ND: The Army Base. Once that starts to run, that center could be just a wonderful revenue producer but, not in the way and the shape it is now. I’m very disappointed with those guys.

EE: Adapt or die …

ND: Yeah, exactly.

EE: Who knows in five years what challenges a shopping center like Bay Street is going to face, Theatre sales may go down. They may have to look at…

ND: Well, if you look at the young people, say from 14 to 25, which is you know usually the big people, the population that goes to films, they’re all online with their games and stuff like that. Their participation in the movies is going down and down. That’s serious.

EE: It is

ND: So we’ve got to stay on our toes about our revenue to the General Fund.

EE: We’re winding down here. Anything you want to say to the residents of Emeryville at this point about what we can do to make Emeryville the city we want it to be?

ND: Well, it’s the same old mantra. You get what you participate with. If you participate and you get involved, say like on the Park Avenue Committee, or come to City Council member or just review, understand what it is about your city you like. If there’s something you don’t like, speak up.

Participate. That’s all I’m saying.

EE: Yeah, well, pay attention and participate. You know, that’s the running theme in any dialogue or participation.

ND: I’ll tell you in terms of elections, you get what you vote for. So, you better understand who’s running, what they stand for, does it jive with what you want? If you don’t participate, you’re not going to be in the game.

EE: Last question. So when Nora Davis finally decides to retire, you know I’m putting that in quotes …

ND: It’s already decided for me. I only have two more years.

EE: Well, are you saying you’re not going to run again?

ND: Definitively I am not going to run. Definitively.

EE: Really? okay. I haven’t heard that before so …

ND: That’s really not breaking news [laughing]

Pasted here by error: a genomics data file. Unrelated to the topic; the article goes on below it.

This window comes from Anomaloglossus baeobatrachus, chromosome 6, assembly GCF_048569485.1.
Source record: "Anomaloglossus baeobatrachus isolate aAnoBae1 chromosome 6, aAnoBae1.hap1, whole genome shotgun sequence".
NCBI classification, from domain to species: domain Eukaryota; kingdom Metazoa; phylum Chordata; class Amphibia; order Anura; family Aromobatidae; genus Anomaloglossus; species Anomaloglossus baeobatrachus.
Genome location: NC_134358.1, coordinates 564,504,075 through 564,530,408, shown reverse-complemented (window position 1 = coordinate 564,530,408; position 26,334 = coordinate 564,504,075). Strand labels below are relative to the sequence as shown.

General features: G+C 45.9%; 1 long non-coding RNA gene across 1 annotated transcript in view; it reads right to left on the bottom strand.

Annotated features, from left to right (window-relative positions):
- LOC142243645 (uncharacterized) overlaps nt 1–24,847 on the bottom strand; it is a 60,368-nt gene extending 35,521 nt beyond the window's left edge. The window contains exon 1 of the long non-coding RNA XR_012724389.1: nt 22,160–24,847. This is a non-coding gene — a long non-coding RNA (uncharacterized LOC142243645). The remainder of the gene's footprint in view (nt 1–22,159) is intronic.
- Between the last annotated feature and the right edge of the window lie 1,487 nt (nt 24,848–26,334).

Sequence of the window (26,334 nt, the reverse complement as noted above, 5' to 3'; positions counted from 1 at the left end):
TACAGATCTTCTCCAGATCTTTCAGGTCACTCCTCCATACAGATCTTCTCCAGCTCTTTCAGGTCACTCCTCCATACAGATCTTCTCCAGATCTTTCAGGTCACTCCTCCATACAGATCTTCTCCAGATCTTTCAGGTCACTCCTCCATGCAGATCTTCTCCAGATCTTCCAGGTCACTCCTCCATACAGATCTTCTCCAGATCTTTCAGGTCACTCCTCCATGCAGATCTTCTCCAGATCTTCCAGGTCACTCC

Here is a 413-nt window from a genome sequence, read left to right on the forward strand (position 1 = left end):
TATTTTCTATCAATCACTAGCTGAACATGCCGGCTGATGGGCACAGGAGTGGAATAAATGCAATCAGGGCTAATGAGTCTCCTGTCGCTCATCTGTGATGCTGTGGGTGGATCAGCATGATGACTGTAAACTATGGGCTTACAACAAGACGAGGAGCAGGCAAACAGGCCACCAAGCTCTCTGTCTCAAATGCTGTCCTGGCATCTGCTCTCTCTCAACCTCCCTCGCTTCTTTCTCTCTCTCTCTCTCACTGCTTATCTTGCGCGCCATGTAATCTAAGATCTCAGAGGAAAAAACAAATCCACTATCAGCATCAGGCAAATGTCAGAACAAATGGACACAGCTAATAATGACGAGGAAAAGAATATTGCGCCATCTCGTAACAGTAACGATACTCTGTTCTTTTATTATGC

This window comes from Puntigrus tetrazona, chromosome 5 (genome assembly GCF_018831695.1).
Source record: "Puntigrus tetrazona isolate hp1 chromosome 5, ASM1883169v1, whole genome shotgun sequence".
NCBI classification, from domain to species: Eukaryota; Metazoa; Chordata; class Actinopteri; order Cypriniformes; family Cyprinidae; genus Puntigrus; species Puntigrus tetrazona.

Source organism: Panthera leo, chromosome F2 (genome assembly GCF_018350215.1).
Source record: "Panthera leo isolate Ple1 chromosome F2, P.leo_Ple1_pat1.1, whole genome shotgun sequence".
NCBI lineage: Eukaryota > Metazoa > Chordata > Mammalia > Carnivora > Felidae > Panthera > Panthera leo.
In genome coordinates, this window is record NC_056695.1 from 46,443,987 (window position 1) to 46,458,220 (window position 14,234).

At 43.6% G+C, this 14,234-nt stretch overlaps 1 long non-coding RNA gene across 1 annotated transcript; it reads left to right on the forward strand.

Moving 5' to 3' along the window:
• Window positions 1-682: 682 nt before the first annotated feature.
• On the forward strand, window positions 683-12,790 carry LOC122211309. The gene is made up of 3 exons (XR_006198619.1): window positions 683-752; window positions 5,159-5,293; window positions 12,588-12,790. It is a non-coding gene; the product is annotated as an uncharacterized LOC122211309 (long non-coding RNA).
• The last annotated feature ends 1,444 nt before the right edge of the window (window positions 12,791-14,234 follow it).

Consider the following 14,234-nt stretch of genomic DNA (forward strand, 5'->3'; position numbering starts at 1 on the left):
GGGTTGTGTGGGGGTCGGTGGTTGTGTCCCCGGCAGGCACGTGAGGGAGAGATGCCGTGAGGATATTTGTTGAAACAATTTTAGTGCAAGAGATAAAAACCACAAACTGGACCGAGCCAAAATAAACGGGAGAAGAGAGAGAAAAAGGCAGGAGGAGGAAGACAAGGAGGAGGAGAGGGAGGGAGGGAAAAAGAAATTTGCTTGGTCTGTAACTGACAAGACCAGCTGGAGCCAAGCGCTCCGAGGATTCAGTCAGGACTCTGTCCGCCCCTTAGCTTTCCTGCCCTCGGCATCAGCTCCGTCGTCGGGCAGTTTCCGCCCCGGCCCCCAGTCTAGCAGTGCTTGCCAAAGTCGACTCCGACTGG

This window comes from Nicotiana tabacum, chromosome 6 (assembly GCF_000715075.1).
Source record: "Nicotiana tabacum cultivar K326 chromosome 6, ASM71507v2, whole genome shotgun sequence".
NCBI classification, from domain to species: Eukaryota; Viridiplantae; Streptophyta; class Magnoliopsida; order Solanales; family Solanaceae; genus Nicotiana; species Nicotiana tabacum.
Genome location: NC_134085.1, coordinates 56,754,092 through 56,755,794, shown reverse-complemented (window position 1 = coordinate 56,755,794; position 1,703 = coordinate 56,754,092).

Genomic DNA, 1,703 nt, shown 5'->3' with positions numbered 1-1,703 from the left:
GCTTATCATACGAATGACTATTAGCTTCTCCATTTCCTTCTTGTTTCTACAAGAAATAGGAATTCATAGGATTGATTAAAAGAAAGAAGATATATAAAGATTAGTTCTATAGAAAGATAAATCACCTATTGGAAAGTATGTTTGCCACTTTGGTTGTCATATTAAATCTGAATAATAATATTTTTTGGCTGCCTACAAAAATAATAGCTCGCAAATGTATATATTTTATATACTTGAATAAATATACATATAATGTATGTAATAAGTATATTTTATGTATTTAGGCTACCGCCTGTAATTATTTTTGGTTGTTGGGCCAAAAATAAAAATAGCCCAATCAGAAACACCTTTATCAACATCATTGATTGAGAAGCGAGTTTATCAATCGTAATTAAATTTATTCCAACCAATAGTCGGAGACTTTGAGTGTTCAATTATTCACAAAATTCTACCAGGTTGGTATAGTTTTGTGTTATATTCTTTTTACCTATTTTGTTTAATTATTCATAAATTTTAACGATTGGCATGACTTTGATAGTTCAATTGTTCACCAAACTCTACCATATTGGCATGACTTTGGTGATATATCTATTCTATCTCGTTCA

EE: Are you sure?

ND: I mean, come on.

EE: I thought you were giving The E’ville Eye an exclusive here …

ND: Well, it is exclusive [laughing].

EE: So, when you retire, and I guess it would be 2017?

ND: No, 16 I think. November ’16.

EE: How do you want to be remembered by the residents of Emeryville?

ND: Let me tell you something. That is a question I have totally no interest in [laughter]. I have been so fortunate to be involved and to participate in what this city has done and grown into, that I just tip my hat to the people in the city to say ‘thanks for the ride’. It was great.

EE: Well, one thing that for sure will live on is the city is literally dotted with plaques that have your name on it. You’ve been instrumental …

ND: I was never a big fan of plaques [laughing].

EE: But, you’ve been instrumental in the growth of this city

ND: Again, I cannot emphasis too much. It was a number of people working together. None of this would have happened without a coalescing of residents, business, you know city staff. One person doesn’t do that much. Just part of the whole … what can I say?

EE: On that, we want to thank Nora Davis for participating in this exclusive interview with The E’ville Eye. A 26-years council member, and as on record, that she will be retiring at the end of this term. So, thanks so much.

ND: That will be good news for a lot, to R.U.L.E. especially … who consider me to be the Darth Vader of Emeryville [Laughter].

EE: Thanks again Nora.

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Rob Arias

is a third generation Californian and East Bay native who lived in Emeryville from 2003 to 2021. Rob founded The E'ville Eye in 2011 after being robbed at gunpoint and lamenting the lack of local news coverage. Rob's "day job" is as a creative professional.